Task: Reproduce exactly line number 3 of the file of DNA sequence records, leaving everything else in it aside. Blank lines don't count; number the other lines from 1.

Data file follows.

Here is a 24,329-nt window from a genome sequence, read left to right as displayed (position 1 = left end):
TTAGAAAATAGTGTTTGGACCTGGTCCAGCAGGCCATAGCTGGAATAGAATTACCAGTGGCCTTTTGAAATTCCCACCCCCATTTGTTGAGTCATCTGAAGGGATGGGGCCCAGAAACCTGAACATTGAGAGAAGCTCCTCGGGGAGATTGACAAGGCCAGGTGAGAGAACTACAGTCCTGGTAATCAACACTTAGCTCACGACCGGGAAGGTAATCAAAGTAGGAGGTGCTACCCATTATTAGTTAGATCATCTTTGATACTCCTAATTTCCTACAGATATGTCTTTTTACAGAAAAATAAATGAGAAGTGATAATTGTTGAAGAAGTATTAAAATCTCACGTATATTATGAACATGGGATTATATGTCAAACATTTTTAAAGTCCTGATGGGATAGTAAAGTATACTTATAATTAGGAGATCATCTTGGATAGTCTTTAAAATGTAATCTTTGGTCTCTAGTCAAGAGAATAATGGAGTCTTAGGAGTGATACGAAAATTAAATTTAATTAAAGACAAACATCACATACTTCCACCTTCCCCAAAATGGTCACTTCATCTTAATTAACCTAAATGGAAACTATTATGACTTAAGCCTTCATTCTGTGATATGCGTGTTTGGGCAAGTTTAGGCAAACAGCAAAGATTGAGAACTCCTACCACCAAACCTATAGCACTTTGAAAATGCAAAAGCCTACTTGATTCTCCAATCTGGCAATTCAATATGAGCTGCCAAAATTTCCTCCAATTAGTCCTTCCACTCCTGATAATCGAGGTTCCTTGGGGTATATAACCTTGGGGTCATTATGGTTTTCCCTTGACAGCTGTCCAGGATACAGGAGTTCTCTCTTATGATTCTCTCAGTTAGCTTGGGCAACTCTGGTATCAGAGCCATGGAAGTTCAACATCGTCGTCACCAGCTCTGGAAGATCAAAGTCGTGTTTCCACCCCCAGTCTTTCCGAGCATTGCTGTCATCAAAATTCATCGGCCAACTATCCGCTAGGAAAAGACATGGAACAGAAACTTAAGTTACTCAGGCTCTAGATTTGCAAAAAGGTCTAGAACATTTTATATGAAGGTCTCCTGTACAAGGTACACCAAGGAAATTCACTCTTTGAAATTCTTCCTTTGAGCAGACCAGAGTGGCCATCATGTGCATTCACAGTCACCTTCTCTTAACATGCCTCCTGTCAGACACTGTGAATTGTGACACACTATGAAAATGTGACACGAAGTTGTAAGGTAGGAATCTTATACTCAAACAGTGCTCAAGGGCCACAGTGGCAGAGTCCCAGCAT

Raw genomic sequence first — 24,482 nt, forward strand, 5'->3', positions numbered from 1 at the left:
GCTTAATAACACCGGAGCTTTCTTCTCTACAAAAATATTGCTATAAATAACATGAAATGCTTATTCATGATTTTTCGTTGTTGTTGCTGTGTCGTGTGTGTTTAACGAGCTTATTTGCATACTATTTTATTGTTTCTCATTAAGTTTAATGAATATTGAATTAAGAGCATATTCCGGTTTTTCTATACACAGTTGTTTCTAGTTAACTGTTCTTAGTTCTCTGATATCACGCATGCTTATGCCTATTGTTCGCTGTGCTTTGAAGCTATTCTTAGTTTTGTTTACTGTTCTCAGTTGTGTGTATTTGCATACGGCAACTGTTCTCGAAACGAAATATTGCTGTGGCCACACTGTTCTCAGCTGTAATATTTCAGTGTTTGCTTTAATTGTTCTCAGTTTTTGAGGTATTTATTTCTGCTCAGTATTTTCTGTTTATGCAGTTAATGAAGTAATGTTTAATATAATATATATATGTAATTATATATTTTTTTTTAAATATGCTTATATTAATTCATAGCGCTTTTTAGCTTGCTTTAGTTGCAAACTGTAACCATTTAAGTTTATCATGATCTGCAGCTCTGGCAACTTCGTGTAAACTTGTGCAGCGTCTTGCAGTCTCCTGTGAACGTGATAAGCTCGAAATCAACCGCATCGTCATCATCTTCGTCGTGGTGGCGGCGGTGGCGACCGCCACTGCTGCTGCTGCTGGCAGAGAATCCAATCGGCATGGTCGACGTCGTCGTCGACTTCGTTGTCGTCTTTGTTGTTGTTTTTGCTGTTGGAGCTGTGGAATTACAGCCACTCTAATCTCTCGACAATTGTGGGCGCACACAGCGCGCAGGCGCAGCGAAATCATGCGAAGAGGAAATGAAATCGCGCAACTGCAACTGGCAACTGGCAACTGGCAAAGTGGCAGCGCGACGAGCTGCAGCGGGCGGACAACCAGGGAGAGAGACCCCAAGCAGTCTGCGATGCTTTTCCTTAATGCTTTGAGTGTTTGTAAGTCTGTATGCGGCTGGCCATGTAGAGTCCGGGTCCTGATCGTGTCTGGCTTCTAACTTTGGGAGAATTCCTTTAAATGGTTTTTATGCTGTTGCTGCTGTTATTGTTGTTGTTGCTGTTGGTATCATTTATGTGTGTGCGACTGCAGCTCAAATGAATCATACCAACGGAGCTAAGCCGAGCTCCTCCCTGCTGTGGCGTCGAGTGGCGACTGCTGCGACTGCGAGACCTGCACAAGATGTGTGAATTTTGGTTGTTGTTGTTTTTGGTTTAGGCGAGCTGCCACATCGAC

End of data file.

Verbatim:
Raw genomic sequence first — 24,482 nt, forward strand, 5'->3', positions numbered from 1 at the left: